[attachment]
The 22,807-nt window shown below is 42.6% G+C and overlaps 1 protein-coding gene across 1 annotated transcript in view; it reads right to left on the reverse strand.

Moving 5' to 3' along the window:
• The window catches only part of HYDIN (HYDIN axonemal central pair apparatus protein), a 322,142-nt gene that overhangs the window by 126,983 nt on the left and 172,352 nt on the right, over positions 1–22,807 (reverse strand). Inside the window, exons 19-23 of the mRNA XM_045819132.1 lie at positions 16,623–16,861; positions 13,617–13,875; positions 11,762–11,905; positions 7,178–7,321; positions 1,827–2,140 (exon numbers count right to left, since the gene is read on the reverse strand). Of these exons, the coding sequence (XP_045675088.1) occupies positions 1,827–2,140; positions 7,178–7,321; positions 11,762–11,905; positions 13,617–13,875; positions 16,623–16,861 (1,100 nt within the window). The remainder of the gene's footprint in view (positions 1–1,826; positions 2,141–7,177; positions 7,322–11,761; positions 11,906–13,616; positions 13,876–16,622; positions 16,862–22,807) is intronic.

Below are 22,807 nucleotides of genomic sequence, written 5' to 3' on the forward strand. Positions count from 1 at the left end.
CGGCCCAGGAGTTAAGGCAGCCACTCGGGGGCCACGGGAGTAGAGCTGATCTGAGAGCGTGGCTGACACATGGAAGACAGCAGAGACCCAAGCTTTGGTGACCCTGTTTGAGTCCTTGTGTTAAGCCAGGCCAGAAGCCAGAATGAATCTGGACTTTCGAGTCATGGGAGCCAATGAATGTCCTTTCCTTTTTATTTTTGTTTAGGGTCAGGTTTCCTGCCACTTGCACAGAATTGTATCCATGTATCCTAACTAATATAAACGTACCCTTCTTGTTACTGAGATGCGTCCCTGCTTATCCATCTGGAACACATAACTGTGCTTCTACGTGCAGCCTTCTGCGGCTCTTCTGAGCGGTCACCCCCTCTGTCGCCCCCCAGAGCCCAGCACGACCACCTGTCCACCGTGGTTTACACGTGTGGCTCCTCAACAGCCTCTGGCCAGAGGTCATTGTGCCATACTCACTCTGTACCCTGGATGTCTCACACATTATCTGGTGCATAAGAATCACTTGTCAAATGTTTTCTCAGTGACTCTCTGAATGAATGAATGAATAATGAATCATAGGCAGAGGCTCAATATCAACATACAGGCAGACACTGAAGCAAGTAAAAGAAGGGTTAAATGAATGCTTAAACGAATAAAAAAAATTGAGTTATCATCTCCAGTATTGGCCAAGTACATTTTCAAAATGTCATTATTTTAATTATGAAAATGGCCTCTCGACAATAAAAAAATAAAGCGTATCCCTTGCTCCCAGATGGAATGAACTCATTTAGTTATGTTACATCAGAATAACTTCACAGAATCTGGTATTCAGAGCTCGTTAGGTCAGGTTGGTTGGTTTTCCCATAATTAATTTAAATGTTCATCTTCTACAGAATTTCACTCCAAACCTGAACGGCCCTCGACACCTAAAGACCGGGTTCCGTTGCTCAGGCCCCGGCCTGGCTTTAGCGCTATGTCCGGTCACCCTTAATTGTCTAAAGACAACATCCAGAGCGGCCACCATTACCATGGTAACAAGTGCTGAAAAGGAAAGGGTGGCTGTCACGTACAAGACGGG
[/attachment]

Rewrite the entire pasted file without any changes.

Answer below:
The 22,807-nt window shown below is 42.6% G+C and overlaps 1 protein-coding gene across 1 annotated transcript in view; it reads right to left on the reverse strand.

Moving 5' to 3' along the window:
• The window catches only part of HYDIN (HYDIN axonemal central pair apparatus protein), a 322,142-nt gene that overhangs the window by 126,983 nt on the left and 172,352 nt on the right, over positions 1–22,807 (reverse strand). Inside the window, exons 19-23 of the mRNA XM_045819132.1 lie at positions 16,623–16,861; positions 13,617–13,875; positions 11,762–11,905; positions 7,178–7,321; positions 1,827–2,140 (exon numbers count right to left, since the gene is read on the reverse strand). Of these exons, the coding sequence (XP_045675088.1) occupies positions 1,827–2,140; positions 7,178–7,321; positions 11,762–11,905; positions 13,617–13,875; positions 16,623–16,861 (1,100 nt within the window). The remainder of the gene's footprint in view (positions 1–1,826; positions 2,141–7,177; positions 7,322–11,761; positions 11,906–13,616; positions 13,876–16,622; positions 16,862–22,807) is intronic.

Below are 22,807 nucleotides of genomic sequence, written 5' to 3' on the forward strand. Positions count from 1 at the left end.
CGGCCCAGGAGTTAAGGCAGCCACTCGGGGGCCACGGGAGTAGAGCTGATCTGAGAGCGTGGCTGACACATGGAAGACAGCAGAGACCCAAGCTTTGGTGACCCTGTTTGAGTCCTTGTGTTAAGCCAGGCCAGAAGCCAGAATGAATCTGGACTTTCGAGTCATGGGAGCCAATGAATGTCCTTTCCTTTTTATTTTTGTTTAGGGTCAGGTTTCCTGCCACTTGCACAGAATTGTATCCATGTATCCTAACTAATATAAACGTACCCTTCTTGTTACTGAGATGCGTCCCTGCTTATCCATCTGGAACACATAACTGTGCTTCTACGTGCAGCCTTCTGCGGCTCTTCTGAGCGGTCACCCCCTCTGTCGCCCCCCAGAGCCCAGCACGACCACCTGTCCACCGTGGTTTACACGTGTGGCTCCTCAACAGCCTCTGGCCAGAGGTCATTGTGCCATACTCACTCTGTACCCTGGATGTCTCACACATTATCTGGTGCATAAGAATCACTTGTCAAATGTTTTCTCAGTGACTCTCTGAATGAATGAATGAATAATGAATCATAGGCAGAGGCTCAATATCAACATACAGGCAGACACTGAAGCAAGTAAAAGAAGGGTTAAATGAATGCTTAAACGAATAAAAAAAATTGAGTTATCATCTCCAGTATTGGCCAAGTACATTTTCAAAATGTCATTATTTTAATTATGAAAATGGCCTCTCGACAATAAAAAAATAAAGCGTATCCCTTGCTCCCAGATGGAATGAACTCATTTAGTTATGTTACATCAGAATAACTTCACAGAATCTGGTATTCAGAGCTCGTTAGGTCAGGTTGGTTGGTTTTCCCATAATTAATTTAAATGTTCATCTTCTACAGAATTTCACTCCAAACCTGAACGGCCCTCGACACCTAAAGACCGGGTTCCGTTGCTCAGGCCCCGGCCTGGCTTTAGCGCTATGTCCGGTCACCCTTAATTGTCTAAAGACAACATCCAGAGCGGCCACCATTACCATGGTAACAAGTGCTGAAAAGGAAAGGGTGGCTGTCACGTACAAGACGGG